Another player watching at home was Simon Pytlick – a player at the beginning of his senior career with just eight appearances pre-Poland/Sweden 2023, compared to 279 from Lindberg.

"I was at home with my parents on the couch," says Pytlick, son of the famed handball coach Jan, who was watching with him back in 2021. "I remember that it was a little bit of a chaotic match because there were a lot of things happening at the end of the match.

"I remember Egypt playing very well and Denmark too. I had a lot of respect for Egypt just to keep on pushing and for Denmark to come so far in the match."

So what would Pytlick have said back in 2021 to someone who said he was going to play against Egypt at the 2023 IHF Men's World Championship?

"I would say they have to shut up," said the GOG player, laughing. "I wasn't counting on that when I was sitting on the couch back then, but now I am very proud to be standing here and looking forward to playing the match. Egypt have developed and I'm just looking forward to playing because they have a lot of good players."

A special Danish blend

Denmark, of course, also have good players, with Pytlick (22 years old) and Lindberg (41) representing the youngest and oldest in the squad, a mix which works both ways.

"The experience that the older guys have is good for us young guys, and us young guys like pushing the older guys to also play very fast," says centre back Pytlick. "So the mix is very good right now and that's one of the reasons why Denmark keep on pushing at the top."

"Everybody here is part of the team and tries to include everybody," adds Lindberg. "Of course, if somebody needs to talk about something or they are insecure about something, there is always a possibility to talk to me, for example, or other experienced players.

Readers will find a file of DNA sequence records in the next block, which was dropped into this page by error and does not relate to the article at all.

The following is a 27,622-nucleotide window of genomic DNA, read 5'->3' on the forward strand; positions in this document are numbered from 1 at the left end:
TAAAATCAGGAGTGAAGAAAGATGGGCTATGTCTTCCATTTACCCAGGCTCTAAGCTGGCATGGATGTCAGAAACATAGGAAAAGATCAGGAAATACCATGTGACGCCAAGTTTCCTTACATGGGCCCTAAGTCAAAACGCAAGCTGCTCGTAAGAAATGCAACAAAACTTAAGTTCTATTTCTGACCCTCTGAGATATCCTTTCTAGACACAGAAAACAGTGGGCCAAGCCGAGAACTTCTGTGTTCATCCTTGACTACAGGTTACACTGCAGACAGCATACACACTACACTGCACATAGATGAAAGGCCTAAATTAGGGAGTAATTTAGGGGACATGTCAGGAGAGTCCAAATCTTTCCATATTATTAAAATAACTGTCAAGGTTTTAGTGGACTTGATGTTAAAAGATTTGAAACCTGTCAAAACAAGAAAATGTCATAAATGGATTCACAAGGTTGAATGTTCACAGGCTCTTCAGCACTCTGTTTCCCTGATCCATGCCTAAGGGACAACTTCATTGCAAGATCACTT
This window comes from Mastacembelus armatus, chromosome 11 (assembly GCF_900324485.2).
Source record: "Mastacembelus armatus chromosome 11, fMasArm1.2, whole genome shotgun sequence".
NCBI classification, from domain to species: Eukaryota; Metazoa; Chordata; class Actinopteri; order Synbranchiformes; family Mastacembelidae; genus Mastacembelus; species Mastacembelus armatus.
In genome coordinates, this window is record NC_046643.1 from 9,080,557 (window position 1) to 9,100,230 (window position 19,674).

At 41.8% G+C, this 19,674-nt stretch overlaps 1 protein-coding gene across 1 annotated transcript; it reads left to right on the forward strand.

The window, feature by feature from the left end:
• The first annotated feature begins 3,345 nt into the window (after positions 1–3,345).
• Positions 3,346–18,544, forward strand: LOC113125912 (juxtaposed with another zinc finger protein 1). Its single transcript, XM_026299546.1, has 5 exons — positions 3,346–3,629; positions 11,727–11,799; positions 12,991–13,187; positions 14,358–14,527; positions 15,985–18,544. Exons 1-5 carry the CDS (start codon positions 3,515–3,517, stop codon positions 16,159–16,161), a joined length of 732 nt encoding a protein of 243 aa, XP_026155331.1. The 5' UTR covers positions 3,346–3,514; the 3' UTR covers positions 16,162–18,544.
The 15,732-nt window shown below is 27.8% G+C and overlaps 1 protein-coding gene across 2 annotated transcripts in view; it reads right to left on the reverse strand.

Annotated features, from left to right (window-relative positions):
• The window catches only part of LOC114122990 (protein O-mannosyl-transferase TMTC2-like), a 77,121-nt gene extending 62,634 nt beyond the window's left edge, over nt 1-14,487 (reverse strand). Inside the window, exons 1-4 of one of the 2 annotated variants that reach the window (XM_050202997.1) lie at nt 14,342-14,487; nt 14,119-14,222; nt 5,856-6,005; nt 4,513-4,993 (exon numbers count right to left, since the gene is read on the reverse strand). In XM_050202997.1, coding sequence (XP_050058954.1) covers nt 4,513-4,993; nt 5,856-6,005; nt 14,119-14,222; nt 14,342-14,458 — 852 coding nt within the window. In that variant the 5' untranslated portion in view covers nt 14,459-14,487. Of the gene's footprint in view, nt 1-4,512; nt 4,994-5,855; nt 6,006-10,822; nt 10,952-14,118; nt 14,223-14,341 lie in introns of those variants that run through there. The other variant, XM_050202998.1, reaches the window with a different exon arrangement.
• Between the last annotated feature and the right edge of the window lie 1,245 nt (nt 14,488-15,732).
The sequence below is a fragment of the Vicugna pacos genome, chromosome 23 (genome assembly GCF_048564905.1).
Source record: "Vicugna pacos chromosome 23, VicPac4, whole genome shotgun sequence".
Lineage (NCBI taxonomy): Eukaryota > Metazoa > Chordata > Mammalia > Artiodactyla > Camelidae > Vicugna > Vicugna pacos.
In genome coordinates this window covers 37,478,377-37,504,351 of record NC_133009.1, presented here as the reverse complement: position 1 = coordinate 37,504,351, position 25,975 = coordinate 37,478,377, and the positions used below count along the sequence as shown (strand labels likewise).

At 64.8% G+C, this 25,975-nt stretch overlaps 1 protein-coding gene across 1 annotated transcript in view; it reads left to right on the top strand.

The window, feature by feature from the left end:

"For the new players, it's not easy to be away for the first time; you're away for almost one month. That's a long time and it's a lot of feelings you have to try to manage, but we're lucky, we have a big staff, the coach is always there, and we try to make it the best [environment] for everybody in the team."

Improvement internally, success externally

Lindberg has been there, seen it and done it with the national team, and in his time over three decades with them has seen progression at home affect the success of the national team.

"One of the big advantages for Denmark as a handball nation is that there are so many talented players running around. There is such good quality," explains Lindberg, who once represented Denmark in beach handball.

"The Danish league is much higher now than it was at the time when I first arrived at the national team. Back then, it was a lot more different going from the Danish league to playing on the big stages all of a sudden.

"I won't say it's easy, but now you have the best teams in Denmark competing in the Champions League every year and trying to reach the final four in Cologne, going head to head against the best teams in the world.

"Nowadays the younger players are better prepared; they've played against the best players a lot of times and know which level to be at to succeed. But it's not easy to be part of this team. You have to be really good – we have the goal of being in the final and wanting to win a championship every year.

"Every time I'm a part of this team, I'm proud to be playing for Denmark. I strive every day in training to reach this level, to be able to play and compete at this level. I'm honoured. I train hard at my club in Berlin so I can be part of this, because it's an honour to be here with Denmark and I'll try to do my best."